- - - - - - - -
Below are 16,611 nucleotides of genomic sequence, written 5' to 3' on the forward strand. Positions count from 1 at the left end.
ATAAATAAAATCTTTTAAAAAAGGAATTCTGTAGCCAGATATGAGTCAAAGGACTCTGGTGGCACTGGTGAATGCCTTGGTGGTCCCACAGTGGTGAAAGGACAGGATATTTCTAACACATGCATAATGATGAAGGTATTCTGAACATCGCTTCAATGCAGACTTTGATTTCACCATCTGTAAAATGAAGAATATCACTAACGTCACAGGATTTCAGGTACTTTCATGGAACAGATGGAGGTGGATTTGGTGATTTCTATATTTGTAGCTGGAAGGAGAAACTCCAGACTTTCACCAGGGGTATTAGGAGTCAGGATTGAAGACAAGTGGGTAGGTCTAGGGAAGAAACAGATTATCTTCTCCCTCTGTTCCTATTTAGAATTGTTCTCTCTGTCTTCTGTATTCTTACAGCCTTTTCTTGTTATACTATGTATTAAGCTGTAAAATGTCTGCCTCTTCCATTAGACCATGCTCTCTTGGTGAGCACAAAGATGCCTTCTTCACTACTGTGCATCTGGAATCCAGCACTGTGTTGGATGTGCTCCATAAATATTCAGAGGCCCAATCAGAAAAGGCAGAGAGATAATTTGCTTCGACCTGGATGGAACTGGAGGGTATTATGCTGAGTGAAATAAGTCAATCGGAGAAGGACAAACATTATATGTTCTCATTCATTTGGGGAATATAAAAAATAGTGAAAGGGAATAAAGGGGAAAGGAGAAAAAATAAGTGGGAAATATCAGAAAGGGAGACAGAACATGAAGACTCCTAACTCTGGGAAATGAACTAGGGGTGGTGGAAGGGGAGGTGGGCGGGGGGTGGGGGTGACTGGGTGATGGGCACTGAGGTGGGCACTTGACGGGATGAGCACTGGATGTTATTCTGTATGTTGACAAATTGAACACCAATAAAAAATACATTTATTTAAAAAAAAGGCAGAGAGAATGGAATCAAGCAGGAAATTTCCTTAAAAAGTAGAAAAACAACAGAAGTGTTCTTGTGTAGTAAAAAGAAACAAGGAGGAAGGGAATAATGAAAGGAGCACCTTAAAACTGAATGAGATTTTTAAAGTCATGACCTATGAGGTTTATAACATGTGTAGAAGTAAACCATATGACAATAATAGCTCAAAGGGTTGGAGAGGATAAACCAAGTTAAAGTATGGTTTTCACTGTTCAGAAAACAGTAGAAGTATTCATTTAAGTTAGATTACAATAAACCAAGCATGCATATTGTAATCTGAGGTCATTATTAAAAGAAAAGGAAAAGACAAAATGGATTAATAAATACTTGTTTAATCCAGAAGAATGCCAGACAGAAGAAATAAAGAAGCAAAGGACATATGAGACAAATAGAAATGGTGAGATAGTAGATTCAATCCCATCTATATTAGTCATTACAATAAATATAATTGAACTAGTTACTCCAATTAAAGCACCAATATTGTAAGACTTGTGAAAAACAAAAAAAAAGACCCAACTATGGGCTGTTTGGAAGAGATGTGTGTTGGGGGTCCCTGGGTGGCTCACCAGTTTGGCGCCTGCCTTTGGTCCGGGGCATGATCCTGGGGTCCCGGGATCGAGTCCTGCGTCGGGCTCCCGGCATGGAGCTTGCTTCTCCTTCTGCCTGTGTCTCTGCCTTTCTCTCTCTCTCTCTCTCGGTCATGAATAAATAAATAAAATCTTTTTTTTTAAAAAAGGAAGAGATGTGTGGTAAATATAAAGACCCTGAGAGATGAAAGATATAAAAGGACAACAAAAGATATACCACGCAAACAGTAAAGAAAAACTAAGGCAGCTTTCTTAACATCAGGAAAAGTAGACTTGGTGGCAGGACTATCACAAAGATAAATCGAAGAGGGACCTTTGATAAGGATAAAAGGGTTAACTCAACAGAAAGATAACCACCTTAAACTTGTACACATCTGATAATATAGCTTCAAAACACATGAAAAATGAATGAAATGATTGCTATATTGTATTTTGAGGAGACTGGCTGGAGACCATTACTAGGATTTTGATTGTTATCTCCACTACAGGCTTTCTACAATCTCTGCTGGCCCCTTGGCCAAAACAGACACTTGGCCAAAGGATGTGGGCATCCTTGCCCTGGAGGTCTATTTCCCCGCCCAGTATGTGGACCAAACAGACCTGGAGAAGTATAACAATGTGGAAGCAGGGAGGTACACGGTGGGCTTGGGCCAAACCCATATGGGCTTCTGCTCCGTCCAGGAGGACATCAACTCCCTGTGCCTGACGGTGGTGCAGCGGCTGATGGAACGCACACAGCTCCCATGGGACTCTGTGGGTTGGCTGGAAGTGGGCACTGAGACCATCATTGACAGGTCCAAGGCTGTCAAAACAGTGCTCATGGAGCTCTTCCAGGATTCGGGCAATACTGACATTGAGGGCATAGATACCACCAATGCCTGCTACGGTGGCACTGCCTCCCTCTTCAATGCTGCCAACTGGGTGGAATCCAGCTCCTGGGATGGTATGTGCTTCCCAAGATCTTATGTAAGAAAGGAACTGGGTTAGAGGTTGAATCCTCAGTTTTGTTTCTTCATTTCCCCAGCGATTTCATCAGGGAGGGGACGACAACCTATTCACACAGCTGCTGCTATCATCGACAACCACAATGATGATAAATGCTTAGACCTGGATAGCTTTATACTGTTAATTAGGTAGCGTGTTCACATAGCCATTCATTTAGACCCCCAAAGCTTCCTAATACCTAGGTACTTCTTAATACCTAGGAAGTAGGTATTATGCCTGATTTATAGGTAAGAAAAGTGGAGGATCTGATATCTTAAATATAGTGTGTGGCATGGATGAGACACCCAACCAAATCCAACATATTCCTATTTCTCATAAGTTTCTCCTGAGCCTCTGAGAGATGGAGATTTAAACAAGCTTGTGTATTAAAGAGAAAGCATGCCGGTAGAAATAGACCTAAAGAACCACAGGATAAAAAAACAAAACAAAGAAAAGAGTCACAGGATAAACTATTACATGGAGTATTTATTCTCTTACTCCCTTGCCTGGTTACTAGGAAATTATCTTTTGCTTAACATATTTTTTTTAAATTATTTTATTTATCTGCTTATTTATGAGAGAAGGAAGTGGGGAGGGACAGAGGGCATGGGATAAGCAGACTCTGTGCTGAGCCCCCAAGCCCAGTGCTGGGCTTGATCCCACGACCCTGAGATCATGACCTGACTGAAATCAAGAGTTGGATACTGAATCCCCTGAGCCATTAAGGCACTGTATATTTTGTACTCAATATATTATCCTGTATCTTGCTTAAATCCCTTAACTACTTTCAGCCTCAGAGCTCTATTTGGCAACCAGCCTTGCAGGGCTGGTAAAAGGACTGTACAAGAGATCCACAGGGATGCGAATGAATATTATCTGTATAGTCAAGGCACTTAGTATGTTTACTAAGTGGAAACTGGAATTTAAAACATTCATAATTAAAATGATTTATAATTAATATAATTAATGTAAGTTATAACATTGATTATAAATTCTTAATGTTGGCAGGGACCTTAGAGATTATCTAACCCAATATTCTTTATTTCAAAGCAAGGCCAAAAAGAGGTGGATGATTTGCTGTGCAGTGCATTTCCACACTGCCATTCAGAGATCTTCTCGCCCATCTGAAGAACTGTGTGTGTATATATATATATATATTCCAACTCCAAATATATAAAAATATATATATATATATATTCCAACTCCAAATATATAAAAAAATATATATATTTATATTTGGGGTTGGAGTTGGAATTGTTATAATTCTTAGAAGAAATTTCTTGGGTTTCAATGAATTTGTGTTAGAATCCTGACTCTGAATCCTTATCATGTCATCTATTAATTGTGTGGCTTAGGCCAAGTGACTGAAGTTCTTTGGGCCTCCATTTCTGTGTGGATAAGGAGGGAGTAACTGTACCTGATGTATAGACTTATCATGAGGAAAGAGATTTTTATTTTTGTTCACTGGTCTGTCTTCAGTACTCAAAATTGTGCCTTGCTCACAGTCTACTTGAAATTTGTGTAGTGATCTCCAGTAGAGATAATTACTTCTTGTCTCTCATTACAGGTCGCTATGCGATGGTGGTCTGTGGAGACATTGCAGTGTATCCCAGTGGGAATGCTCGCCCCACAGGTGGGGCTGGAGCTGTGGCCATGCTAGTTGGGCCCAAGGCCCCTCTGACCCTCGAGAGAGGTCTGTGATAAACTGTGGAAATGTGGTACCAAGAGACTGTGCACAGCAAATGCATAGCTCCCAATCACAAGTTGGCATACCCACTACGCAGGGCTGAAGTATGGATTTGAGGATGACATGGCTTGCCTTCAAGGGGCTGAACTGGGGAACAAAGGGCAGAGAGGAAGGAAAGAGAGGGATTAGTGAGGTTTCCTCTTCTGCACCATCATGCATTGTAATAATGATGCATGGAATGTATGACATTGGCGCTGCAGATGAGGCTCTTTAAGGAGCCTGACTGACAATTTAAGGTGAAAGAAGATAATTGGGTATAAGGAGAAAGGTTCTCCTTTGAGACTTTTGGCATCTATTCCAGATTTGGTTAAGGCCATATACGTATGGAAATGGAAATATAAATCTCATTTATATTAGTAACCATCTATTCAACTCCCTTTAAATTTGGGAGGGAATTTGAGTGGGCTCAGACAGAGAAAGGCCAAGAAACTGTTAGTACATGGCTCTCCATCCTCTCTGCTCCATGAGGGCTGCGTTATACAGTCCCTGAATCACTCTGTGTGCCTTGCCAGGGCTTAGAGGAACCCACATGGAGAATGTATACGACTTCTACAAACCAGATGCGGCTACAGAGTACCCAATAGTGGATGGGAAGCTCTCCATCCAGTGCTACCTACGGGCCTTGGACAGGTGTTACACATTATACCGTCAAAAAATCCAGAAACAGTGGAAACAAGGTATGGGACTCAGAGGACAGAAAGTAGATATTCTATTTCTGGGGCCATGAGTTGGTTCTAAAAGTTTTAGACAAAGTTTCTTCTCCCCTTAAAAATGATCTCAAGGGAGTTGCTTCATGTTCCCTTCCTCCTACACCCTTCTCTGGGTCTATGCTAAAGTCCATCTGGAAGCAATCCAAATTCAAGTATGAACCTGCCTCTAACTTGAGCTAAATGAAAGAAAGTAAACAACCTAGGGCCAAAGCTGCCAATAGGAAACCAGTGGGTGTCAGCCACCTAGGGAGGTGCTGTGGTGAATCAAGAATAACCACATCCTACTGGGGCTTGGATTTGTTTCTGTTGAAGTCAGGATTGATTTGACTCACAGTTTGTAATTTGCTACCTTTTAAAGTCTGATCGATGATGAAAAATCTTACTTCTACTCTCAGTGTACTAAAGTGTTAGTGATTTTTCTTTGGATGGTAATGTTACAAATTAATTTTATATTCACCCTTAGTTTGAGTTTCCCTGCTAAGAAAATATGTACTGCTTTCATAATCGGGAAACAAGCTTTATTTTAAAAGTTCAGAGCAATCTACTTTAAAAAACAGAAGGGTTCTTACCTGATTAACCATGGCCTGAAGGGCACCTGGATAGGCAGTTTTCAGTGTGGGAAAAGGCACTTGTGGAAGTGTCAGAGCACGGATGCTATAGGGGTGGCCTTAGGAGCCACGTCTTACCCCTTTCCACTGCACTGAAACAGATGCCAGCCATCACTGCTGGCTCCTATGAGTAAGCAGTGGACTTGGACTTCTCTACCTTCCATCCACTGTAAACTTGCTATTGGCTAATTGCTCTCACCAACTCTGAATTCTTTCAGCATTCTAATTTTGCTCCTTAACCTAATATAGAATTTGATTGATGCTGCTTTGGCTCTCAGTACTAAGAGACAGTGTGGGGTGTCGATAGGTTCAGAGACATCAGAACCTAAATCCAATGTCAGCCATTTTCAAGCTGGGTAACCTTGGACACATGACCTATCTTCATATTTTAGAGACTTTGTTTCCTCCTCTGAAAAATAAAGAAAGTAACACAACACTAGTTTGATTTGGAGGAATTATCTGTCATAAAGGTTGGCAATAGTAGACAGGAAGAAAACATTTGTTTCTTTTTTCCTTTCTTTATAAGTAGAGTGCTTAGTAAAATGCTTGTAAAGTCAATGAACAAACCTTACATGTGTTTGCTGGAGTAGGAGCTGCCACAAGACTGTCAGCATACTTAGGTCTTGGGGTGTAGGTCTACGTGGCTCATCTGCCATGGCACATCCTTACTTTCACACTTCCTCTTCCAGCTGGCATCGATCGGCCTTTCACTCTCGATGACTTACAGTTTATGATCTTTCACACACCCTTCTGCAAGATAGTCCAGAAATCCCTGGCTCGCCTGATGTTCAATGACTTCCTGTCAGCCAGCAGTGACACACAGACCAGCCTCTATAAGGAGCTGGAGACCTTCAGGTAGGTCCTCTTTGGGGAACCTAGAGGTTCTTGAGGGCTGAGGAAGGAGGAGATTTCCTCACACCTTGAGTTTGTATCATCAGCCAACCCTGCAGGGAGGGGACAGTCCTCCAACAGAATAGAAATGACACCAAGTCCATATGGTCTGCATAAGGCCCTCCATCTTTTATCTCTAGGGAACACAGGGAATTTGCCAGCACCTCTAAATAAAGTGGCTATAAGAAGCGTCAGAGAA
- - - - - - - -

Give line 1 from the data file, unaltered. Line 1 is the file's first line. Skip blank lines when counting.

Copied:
Below are 16,611 nucleotides of genomic sequence, written 5' to 3' on the forward strand. Positions count from 1 at the left end.